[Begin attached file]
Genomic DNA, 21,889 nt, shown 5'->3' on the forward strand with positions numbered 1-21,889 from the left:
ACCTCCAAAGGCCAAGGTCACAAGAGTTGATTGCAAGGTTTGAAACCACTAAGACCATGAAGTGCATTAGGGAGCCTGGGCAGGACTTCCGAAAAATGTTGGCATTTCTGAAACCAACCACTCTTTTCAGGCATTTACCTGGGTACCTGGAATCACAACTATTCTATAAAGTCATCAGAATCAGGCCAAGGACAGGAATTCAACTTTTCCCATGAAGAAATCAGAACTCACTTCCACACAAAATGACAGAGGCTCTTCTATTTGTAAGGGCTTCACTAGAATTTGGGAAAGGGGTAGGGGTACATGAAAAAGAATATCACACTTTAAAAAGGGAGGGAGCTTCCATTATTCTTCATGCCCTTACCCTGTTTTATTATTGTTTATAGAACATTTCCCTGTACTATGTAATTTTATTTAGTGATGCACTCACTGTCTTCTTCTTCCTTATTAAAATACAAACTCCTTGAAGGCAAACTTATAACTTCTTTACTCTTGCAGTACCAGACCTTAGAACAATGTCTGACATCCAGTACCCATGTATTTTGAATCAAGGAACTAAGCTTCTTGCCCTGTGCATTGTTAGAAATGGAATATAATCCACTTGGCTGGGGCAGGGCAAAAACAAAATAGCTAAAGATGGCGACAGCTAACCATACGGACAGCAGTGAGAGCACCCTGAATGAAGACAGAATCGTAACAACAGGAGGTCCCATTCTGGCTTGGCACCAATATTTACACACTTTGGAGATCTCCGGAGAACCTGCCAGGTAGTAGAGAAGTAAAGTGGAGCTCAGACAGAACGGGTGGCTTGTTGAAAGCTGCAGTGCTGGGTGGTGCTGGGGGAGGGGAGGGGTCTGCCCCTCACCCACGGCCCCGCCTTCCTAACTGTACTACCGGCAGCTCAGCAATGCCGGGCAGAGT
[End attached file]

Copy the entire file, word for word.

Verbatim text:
Genomic DNA, 21,889 nt, shown 5'->3' on the forward strand with positions numbered 1-21,889 from the left:
ACCTCCAAAGGCCAAGGTCACAAGAGTTGATTGCAAGGTTTGAAACCACTAAGACCATGAAGTGCATTAGGGAGCCTGGGCAGGACTTCCGAAAAATGTTGGCATTTCTGAAACCAACCACTCTTTTCAGGCATTTACCTGGGTACCTGGAATCACAACTATTCTATAAAGTCATCAGAATCAGGCCAAGGACAGGAATTCAACTTTTCCCATGAAGAAATCAGAACTCACTTCCACACAAAATGACAGAGGCTCTTCTATTTGTAAGGGCTTCACTAGAATTTGGGAAAGGGGTAGGGGTACATGAAAAAGAATATCACACTTTAAAAAGGGAGGGAGCTTCCATTATTCTTCATGCCCTTACCCTGTTTTATTATTGTTTATAGAACATTTCCCTGTACTATGTAATTTTATTTAGTGATGCACTCACTGTCTTCTTCTTCCTTATTAAAATACAAACTCCTTGAAGGCAAACTTATAACTTCTTTACTCTTGCAGTACCAGACCTTAGAACAATGTCTGACATCCAGTACCCATGTATTTTGAATCAAGGAACTAAGCTTCTTGCCCTGTGCATTGTTAGAAATGGAATATAATCCACTTGGCTGGGGCAGGGCAAAAACAAAATAGCTAAAGATGGCGACAGCTAACCATACGGACAGCAGTGAGAGCACCCTGAATGAAGACAGAATCGTAACAACAGGAGGTCCCATTCTGGCTTGGCACCAATATTTACACACTTTGGAGATCTCCGGAGAACCTGCCAGGTAGTAGAGAAGTAAAGTGGAGCTCAGACAGAACGGGTGGCTTGTTGAAAGCTGCAGTGCTGGGTGGTGCTGGGGGAGGGGAGGGGTCTGCCCCTCACCCACGGCCCCGCCTTCCTAACTGTACTACCGGCAGCTCAGCAATGCCGGGCAGAGT